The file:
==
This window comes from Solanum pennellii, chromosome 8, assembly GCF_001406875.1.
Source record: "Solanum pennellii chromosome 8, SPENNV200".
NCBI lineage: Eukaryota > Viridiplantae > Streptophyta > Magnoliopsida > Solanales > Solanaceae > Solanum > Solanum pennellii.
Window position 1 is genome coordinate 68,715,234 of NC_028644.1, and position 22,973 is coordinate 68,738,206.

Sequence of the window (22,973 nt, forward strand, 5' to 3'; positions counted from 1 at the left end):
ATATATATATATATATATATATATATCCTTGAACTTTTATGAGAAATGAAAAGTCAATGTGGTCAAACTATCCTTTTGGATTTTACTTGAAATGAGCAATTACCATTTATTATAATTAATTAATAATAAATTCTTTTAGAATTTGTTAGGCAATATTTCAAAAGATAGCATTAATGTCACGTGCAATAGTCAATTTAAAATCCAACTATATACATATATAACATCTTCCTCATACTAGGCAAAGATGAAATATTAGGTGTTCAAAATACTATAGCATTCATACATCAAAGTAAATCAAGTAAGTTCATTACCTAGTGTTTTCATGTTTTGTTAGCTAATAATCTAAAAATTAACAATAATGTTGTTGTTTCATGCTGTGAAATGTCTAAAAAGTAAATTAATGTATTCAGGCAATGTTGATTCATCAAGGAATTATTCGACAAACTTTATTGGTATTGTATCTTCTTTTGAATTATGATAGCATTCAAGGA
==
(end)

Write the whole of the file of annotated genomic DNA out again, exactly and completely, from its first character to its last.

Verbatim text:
This window comes from Solanum pennellii, chromosome 8, assembly GCF_001406875.1.
Source record: "Solanum pennellii chromosome 8, SPENNV200".
NCBI lineage: Eukaryota > Viridiplantae > Streptophyta > Magnoliopsida > Solanales > Solanaceae > Solanum > Solanum pennellii.
Window position 1 is genome coordinate 68,715,234 of NC_028644.1, and position 22,973 is coordinate 68,738,206.

Sequence of the window (22,973 nt, forward strand, 5' to 3'; positions counted from 1 at the left end):
ATATATATATATATATATATATATATCCTTGAACTTTTATGAGAAATGAAAAGTCAATGTGGTCAAACTATCCTTTTGGATTTTACTTGAAATGAGCAATTACCATTTATTATAATTAATTAATAATAAATTCTTTTAGAATTTGTTAGGCAATATTTCAAAAGATAGCATTAATGTCACGTGCAATAGTCAATTTAAAATCCAACTATATACATATATAACATCTTCCTCATACTAGGCAAAGATGAAATATTAGGTGTTCAAAATACTATAGCATTCATACATCAAAGTAAATCAAGTAAGTTCATTACCTAGTGTTTTCATGTTTTGTTAGCTAATAATCTAAAAATTAACAATAATGTTGTTGTTTCATGCTGTGAAATGTCTAAAAAGTAAATTAATGTATTCAGGCAATGTTGATTCATCAAGGAATTATTCGACAAACTTTATTGGTATTGTATCTTCTTTTGAATTATGATAGCATTCAAGGA